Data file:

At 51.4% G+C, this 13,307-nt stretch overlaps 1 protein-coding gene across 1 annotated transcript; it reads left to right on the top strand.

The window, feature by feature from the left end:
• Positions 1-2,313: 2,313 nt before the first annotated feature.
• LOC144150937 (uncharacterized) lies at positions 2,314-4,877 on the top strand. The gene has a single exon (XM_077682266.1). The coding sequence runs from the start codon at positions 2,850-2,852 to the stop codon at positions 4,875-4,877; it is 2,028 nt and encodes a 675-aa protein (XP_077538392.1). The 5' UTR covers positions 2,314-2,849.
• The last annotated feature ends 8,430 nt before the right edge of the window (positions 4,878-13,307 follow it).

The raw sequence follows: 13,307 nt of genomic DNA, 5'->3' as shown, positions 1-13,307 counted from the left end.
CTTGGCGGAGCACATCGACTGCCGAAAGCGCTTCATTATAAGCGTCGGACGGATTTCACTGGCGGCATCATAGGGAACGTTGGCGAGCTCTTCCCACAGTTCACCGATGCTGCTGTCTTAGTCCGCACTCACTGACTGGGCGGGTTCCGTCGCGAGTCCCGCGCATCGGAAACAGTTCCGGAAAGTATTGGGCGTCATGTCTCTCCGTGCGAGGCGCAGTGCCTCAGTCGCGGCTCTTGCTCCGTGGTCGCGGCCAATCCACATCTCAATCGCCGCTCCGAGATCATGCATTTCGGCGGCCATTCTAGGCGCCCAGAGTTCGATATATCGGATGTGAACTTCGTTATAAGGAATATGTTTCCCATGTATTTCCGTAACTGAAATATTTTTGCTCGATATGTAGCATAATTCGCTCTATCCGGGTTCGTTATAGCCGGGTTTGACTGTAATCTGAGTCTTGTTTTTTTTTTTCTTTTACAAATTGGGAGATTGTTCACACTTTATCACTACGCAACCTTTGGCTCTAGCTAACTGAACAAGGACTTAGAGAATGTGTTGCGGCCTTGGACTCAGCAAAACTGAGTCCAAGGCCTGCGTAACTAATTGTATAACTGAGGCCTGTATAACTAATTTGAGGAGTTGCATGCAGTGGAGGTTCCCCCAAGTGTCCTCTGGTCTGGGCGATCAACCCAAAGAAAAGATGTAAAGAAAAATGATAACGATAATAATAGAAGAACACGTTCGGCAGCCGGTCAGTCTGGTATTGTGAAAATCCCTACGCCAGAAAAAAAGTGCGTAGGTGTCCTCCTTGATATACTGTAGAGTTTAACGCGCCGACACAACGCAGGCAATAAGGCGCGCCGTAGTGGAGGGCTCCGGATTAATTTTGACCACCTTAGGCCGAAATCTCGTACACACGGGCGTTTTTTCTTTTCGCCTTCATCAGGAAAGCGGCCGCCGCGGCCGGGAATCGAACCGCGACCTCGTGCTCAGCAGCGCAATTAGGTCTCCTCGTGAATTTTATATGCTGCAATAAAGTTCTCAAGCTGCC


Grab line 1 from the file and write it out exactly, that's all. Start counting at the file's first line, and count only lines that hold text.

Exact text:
At 51.4% G+C, this 13,307-nt stretch overlaps 1 protein-coding gene across 1 annotated transcript; it reads left to right on the top strand.